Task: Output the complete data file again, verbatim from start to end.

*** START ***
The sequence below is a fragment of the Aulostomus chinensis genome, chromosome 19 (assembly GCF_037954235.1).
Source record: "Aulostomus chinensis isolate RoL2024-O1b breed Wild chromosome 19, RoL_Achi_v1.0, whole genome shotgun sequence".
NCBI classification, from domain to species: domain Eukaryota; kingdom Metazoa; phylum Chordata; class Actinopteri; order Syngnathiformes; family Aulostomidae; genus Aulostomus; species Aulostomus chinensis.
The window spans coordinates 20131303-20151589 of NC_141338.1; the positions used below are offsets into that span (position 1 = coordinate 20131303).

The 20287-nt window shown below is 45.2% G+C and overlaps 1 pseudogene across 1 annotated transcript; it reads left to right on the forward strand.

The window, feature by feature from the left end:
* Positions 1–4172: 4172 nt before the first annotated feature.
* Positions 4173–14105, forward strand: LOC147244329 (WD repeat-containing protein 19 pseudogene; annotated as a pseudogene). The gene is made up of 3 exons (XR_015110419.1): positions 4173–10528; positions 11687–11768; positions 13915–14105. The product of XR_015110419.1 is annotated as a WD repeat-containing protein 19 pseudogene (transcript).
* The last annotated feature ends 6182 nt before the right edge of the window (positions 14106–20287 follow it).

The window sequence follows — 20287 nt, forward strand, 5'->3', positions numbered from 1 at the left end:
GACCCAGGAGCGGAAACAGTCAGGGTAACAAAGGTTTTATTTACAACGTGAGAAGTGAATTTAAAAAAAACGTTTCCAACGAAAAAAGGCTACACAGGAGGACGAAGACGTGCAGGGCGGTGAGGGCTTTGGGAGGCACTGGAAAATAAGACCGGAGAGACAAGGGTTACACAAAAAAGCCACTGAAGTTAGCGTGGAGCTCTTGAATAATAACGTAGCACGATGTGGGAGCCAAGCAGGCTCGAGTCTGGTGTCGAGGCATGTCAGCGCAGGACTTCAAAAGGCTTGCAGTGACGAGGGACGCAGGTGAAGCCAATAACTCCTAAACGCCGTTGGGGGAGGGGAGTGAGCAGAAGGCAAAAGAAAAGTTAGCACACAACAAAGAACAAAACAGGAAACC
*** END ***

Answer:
The sequence below is a fragment of the Aulostomus chinensis genome, chromosome 19 (assembly GCF_037954235.1).
Source record: "Aulostomus chinensis isolate RoL2024-O1b breed Wild chromosome 19, RoL_Achi_v1.0, whole genome shotgun sequence".
NCBI classification, from domain to species: domain Eukaryota; kingdom Metazoa; phylum Chordata; class Actinopteri; order Syngnathiformes; family Aulostomidae; genus Aulostomus; species Aulostomus chinensis.
The window spans coordinates 20131303-20151589 of NC_141338.1; the positions used below are offsets into that span (position 1 = coordinate 20131303).

The 20287-nt window shown below is 45.2% G+C and overlaps 1 pseudogene across 1 annotated transcript; it reads left to right on the forward strand.

The window, feature by feature from the left end:
* Positions 1–4172: 4172 nt before the first annotated feature.
* Positions 4173–14105, forward strand: LOC147244329 (WD repeat-containing protein 19 pseudogene; annotated as a pseudogene). The gene is made up of 3 exons (XR_015110419.1): positions 4173–10528; positions 11687–11768; positions 13915–14105. The product of XR_015110419.1 is annotated as a WD repeat-containing protein 19 pseudogene (transcript).
* The last annotated feature ends 6182 nt before the right edge of the window (positions 14106–20287 follow it).

The window sequence follows — 20287 nt, forward strand, 5'->3', positions numbered from 1 at the left end:
GACCCAGGAGCGGAAACAGTCAGGGTAACAAAGGTTTTATTTACAACGTGAGAAGTGAATTTAAAAAAAACGTTTCCAACGAAAAAAGGCTACACAGGAGGACGAAGACGTGCAGGGCGGTGAGGGCTTTGGGAGGCACTGGAAAATAAGACCGGAGAGACAAGGGTTACACAAAAAAGCCACTGAAGTTAGCGTGGAGCTCTTGAATAATAACGTAGCACGATGTGGGAGCCAAGCAGGCTCGAGTCTGGTGTCGAGGCATGTCAGCGCAGGACTTCAAAAGGCTTGCAGTGACGAGGGACGCAGGTGAAGCCAATAACTCCTAAACGCCGTTGGGGGAGGGGAGTGAGCAGAAGGCAAAAGAAAAGTTAGCACACAACAAAGAACAAAACAGGAAACC